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This question was posed by a friend who is not a development professional but a volunteer who would like to see his skills being of use to NGOs in reaching out to the underprivileged.  On the face of it, the question was simple and I was tempted to give a straight, ‘top-of-mind’ answer. On reflection, I felt that this is a question that can confront anyone, as variants of it have stared me in the eye in the past. What would my answer be then? Could I help someone think it through systematically? This is an effort in that direction..

For over 14 years I have worked with small and large NGOs across India and have formed some opinion, even expectations, of what their role should be and more importantly should NOT be.

In humanitarian situations, I am fine with NGOs delivering service. Outside of humanitarian situations, I am not so excited with NGOs delivering service.. especially not in situations where government was supposed to.  I was (and still am) convinced that NGOs should not be running systems in parallel to government. They should be

  • Educating the poor (sounds so much better when I say that in Marathi –  लोकाना शहाणे करुन सॊडणे) – unfortunately so few now can claim to be doing that!
  • Innovating, documenting and advocating taking the experiment to scale – like the Home Based Neonatal Care model developed by SEARCH.
  • Acting as watch dogs to ensure that rights and entitlements of people are not trampled upon – like the Right to Information activists are doing.

There remains a category of agencies that are purely philanthropic organisations. These work in areas where direct support was more important (and urgently required) than longer term processes that I have spoke of above. Hospices (Missionaries of Charity), abused women support centres, orphanages (SOS Children’s Village) etc fall in this category. This too is important work and I have the deepest respect for people who do it tirelessly year after year.

As it has always happened with me, the more I learn about something – the less I am sure of my opinions. Over the last two years, I had opportunity to work in failed / failing / weak / indifferent States in South Asia. My experience has forced me to relax my strong views on NGOs NOT running parallel systems – in some situations that is the ONLY way that people can survive and the situation seems to be closer to a humanitarian crisis.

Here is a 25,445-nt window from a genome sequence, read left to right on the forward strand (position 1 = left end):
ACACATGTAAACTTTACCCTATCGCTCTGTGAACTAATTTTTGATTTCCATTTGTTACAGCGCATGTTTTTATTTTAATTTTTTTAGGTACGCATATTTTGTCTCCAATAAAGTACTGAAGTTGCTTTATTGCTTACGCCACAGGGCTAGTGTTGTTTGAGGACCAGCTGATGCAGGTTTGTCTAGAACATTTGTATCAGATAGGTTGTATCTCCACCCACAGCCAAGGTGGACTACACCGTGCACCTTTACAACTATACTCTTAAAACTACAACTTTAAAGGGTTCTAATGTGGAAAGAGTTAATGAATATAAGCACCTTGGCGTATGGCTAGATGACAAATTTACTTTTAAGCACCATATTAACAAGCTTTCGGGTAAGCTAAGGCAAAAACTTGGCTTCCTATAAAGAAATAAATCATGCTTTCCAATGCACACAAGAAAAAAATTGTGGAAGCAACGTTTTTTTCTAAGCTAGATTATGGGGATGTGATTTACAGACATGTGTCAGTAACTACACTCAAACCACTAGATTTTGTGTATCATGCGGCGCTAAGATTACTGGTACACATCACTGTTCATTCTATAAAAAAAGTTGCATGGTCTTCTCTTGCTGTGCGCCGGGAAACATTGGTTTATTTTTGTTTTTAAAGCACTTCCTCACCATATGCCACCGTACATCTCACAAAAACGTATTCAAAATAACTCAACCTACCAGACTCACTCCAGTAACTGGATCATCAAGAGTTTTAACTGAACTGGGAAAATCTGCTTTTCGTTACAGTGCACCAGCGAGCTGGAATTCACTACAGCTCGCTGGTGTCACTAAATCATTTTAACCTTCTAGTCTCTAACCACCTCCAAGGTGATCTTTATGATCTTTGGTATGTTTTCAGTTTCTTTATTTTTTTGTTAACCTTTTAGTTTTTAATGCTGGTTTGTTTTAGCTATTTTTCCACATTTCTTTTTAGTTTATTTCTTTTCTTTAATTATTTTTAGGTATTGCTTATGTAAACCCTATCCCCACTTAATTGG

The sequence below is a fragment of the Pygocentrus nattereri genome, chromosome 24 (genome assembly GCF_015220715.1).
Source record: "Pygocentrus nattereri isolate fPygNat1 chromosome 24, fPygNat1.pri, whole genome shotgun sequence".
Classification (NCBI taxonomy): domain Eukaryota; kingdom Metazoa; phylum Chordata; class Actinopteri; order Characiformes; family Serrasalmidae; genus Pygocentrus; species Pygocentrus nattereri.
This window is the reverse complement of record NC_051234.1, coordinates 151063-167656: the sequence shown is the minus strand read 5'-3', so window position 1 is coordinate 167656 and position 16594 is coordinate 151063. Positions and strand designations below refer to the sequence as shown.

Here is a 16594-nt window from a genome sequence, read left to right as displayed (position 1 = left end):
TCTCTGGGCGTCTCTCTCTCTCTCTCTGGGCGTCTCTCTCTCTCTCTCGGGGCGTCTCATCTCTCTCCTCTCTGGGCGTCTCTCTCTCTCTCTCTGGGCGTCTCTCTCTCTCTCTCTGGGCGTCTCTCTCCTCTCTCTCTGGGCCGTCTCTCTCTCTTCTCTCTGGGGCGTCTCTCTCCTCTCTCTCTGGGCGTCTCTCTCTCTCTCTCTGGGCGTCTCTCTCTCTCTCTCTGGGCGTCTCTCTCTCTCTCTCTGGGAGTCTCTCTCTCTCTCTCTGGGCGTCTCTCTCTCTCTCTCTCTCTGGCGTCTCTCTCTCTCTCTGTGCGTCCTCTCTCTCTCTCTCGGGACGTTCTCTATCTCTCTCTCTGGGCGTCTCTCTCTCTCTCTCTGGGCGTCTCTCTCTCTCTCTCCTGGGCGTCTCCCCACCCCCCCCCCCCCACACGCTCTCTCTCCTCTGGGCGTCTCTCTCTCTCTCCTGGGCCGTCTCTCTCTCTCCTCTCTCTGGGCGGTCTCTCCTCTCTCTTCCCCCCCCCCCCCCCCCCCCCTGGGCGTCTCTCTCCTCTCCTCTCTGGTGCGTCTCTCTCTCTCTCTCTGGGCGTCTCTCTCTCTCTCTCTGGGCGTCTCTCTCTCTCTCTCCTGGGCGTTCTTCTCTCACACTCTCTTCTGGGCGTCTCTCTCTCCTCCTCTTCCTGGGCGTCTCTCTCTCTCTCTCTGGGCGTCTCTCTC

• Thousands of people in Afghanistan would be forced to rely on contaminated surface water, had it not been for NGOs developing safe drinking water systems in remote areas of Afghanistan.
  • Internally displaced people in the Swat and Buner regions of Pakistan would have starved were it not for NGOs delivering humanitarian aid (here one must not forget the host communities who opened up their homes and hearts for the affected – they remain unsung)
  • Children would probably have never seen the inside of a school or had a full meal but for NGOs workers risking life and limb in the war zones of Sri Lanka.

Having said this, I still hold the opinion that in most regions in India – NGOs delivering services (running schools and clinics, immunising children, building roads & hospitals etc) cannot really be justified – though they no doubt do some good. Problem is that it lets the government, which is supposed to deliver the service, off the hook. Further these services are almost NEVER sustainable or easily scalable.

Coming back to the question that triggered this one – When do you say “this is not worth it”? The answer, alas, is not simple. Very frankly, it depends! (before you bring out the knives let me clarify… ) It depends on

  • What is your motivation and reason for working / volunteering in the development field.
  • What do you want to GET out of the work you do – very few people are truly ‘selfless’. Most of us want something out of it – an intellectual challenge, emotional satisfaction, alternate profession or simply ‘feel good’.
  • What scale you want to work on – I myself moved from working on projects with NGOs to State wide programmes to country programmes to regions (South Asia first and shortly to be followed by the Horn, East and Central Africa).
  • What role do you see for yourself – I see myself as wanting to ‘influence’ development initiatives and make them more effective.
  • What parameters (even targets) you have set for yourself.

When this question pops up, please take it as a signal that all is not necessarily hunky dory! Act wisely. Pause in what you are doing. Take a deep breath. Evaluate what you are doing. Assess the impact you are having on lives of the poor. Ascertain that your personal goals are also being met..

Then ask yourself – has it all been worthwhile?

  • If the answer is YES – continue..
  • If the answer is NO – please stop and do (seek) something more worthwhile.

I will leave you with the words from the Kenny Rogers song ” The Gambler”

“You got to know when to hold ‘em,  know when to fold ‘em,
Know when to walk away and know when to run.”

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